HUMAN RESOURCES

Management Lessons from Ebenezer Scrooge

The classic holiday story A Christmas Carol can teach a thing or two about exceptional workplaces. Really.
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When the young Ebenezer Scrooge was an apprentice in A Christmas Carol, his master was Mr. Fezziwig, the proprietor of a warehouse business.  Mr. Fezziwig was a cheerful man who mentors Scrooge with kindness and generosity, and shows great affection towards his employees.

Years later when Scrooge is master himself, he revisits Fezziwig as the ghost of Christmas Past.  Now, the old miser, Scrooge, is haunted by the stark contrast between his own management style and that of his mentor.  Scrooge notices Fezziwig could have made his life difficult during his apprenticeship, but instead, made it fun.  Scrooge is reminded of how much he once appreciated Fezziwig and is filled with gratitude. "Was there ever such an employer?" he cries to his younger self.  Since Fezziwig is the elder Scrooge's opposite in many ways, Scrooge sees the difference between his own management style and Fezziwig's.  The realization becomes a life changing event.  By the end of the story, Scrooge is transformed into a benevolent and kind man much to the delight of his own staff.

What did Mr. Fezziwig do to create an exceptional workplace?  Research has shown that there are three key traits that all exceptional workplaces share.  Employees of companies recognized as the Top 100 Best Companies (according to the Great Places to Work Institute) list trust as the primary reason for their greater cooperation and strong commitment to their company.  In A Christmas Carol, Mr. Fezziwig trusted his employees to work diligently and rewarded them with time off for the holiday.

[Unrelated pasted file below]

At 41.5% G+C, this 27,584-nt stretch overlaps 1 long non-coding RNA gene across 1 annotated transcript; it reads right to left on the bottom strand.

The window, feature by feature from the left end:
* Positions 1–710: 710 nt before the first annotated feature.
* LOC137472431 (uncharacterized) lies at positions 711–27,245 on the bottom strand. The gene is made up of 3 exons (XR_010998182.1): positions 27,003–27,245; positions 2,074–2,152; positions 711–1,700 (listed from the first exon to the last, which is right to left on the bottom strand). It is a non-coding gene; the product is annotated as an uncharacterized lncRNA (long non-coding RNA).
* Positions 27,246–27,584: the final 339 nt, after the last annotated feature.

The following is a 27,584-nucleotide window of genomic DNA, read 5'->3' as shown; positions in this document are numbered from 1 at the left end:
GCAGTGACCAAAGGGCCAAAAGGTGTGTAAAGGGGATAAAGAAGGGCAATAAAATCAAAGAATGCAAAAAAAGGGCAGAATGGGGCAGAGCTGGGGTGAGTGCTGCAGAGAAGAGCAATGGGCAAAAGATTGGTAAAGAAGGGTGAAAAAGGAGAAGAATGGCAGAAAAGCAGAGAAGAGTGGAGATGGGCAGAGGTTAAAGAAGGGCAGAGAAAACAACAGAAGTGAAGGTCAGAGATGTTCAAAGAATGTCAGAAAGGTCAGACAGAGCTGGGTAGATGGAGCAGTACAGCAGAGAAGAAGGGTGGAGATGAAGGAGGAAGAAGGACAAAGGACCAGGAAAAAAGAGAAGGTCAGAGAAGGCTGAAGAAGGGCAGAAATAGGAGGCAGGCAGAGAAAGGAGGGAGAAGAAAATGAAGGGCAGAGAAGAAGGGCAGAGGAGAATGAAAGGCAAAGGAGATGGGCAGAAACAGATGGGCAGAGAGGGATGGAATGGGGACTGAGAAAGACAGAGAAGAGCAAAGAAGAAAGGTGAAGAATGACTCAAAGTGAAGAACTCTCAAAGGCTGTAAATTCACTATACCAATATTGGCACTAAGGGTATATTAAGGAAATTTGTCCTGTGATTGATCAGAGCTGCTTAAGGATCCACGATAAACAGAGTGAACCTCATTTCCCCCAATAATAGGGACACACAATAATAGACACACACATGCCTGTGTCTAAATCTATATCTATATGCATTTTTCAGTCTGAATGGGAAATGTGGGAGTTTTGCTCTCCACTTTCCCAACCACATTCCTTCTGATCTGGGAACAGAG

Another common denominator with exceptional workplaces is the strong sense of pride that employees have toward their employers.  An employee will work harder if he or she has this pride, and you can't foster it if you don't treat employees with dignity and respect.  In A Christmas Carol, Scrooge feels the pain of his behavior through his employee's lack of pride.

A third key trait of exceptional workplaces is the value they place on the internal customer.  Honoring and respecting employees through open, transparent, and two-way communication goes a long way.  As he watches Fezziwig interact with people, the light dawns on Scrooge.

Last updated: Dec 16, 2011




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